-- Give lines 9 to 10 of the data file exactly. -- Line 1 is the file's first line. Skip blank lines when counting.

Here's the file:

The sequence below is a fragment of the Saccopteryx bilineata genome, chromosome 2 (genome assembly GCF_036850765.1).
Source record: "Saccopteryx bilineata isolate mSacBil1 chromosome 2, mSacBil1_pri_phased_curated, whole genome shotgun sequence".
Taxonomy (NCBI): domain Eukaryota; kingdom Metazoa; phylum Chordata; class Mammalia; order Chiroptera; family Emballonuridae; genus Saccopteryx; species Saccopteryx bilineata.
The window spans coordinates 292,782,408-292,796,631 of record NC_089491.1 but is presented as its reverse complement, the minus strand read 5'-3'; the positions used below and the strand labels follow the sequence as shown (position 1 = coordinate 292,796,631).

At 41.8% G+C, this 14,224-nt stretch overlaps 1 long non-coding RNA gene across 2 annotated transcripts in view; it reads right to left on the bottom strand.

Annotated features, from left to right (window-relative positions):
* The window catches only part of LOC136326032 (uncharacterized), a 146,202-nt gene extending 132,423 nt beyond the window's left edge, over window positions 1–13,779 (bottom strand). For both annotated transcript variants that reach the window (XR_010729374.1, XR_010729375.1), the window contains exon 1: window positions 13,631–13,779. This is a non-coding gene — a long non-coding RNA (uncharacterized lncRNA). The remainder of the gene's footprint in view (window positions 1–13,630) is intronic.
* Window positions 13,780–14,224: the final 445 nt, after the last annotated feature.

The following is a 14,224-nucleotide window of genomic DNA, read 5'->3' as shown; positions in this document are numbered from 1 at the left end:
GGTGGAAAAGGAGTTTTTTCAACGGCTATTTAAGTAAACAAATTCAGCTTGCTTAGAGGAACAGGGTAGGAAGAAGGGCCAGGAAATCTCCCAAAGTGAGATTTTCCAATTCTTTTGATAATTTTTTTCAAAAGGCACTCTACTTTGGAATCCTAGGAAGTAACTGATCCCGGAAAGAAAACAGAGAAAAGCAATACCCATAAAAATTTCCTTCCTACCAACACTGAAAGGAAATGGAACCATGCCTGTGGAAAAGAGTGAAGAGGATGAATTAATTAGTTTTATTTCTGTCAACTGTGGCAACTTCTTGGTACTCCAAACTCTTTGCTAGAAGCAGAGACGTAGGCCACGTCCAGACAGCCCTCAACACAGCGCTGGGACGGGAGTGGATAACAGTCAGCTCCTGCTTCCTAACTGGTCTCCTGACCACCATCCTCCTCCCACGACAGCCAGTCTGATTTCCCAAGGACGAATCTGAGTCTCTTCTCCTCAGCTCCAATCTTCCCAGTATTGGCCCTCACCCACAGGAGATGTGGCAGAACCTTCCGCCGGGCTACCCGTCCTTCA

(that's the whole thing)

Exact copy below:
The following is a 14,224-nucleotide window of genomic DNA, read 5'->3' as shown; positions in this document are numbered from 1 at the left end:
GGTGGAAAAGGAGTTTTTTCAACGGCTATTTAAGTAAACAAATTCAGCTTGCTTAGAGGAACAGGGTAGGAAGAAGGGCCAGGAAATCTCCCAAAGTGAGATTTTCCAATTCTTTTGATAATTTTTTTCAAAAGGCACTCTACTTTGGAATCCTAGGAAGTAACTGATCCCGGAAAGAAAACAGAGAAAAGCAATACCCATAAAAATTTCCTTCCTACCAACACTGAAAGGAAATGGAACCATGCCTGTGGAAAAGAGTGAAGAGGATGAATTAATTAGTTTTATTTCTGTCAACTGTGGCAACTTCTTGGTACTCCAAACTCTTTGCTAGAAGCAGAGACGTAGGCCACGTCCAGACAGCCCTCAACACAGCGCTGGGACGGGAGTGGATAACAGTCAGCTCCTGCTTCCTAACTGGTCTCCTGACCACCATCCTCCTCCCACGACAGCCAGTCTGATTTCCCAAGGACGAATCTGAGTCTCTTCTCCTCAGCTCCAATCTTCCCAGTATTGGCCCTCACCCACAGGAGATGTGGCAGAACCTTCCGCCGGGCTACCCGTCCTTCA